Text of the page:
I also recognise the unique differences in every family – their circumstances and beliefs. The research I am about to present is also “soft” in that it cannot prove causation, merely associations.
However, it is based on thousands of observations over several countries, and often on longitudinal studies, where families are followed over a number of years, and “confounding factors” are adjusted for. I believe this research is a valid piece of the puzzle.
Sentiments I have heard often as a result of my post on working and stay-at-home mothers are
(1) Working mothers feel guilty leaving their children in the care of others, worrying about their emotional well-being
(2) Mothers who choose to stay at home instead of participate in the workforce strongly believe that it is best for children if mothers remain at home, at least until school age.
Even if you don’t feel strongly about either of these sentiments, as a mother you will probably wonder at some stage, even for a moment – what is “best” for children? Does placing children in institutionalised child care have negative consequences? Will these children be less adjusted emotionally, have more behavioural problems, and suffer academically? Is it really best for children to be at home with their mothers as almost exclusive carers?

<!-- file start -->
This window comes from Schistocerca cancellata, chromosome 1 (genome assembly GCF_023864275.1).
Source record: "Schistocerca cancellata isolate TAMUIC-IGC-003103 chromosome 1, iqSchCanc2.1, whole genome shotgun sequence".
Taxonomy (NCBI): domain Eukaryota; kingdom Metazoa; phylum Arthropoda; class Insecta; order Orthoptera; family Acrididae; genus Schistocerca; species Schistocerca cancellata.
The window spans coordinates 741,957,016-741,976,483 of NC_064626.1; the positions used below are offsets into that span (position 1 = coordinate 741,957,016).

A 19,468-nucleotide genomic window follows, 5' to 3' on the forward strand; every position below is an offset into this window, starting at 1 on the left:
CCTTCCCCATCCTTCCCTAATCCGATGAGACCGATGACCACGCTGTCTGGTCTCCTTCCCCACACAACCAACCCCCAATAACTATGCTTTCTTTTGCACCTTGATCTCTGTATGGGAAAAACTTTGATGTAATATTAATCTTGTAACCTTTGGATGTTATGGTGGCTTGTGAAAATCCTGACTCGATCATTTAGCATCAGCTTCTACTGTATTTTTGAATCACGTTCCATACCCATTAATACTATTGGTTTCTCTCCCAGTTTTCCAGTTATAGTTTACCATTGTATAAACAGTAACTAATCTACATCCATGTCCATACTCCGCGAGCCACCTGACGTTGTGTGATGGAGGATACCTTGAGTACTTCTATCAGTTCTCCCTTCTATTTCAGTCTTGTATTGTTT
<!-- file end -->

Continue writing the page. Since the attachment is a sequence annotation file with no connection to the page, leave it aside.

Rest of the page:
The truth is, I think this really depends on your belief system. If you believe your children are best off at home with you and you whole-heartedly embrace this, your children will thrive. Similarly, the overwhelming evidence points towards the fact that being a working mother does not impact negatively on your child’s wellbeing, unless you are stressed, irritable, hostile to your children, have a poor relationship with your spouse, or are insensitive to your children’s needs. Researchers have always pointed out that home factors matter much more than what type of non-maternal child care children receive, the number of hours they spend in alternative care, or the quality of care.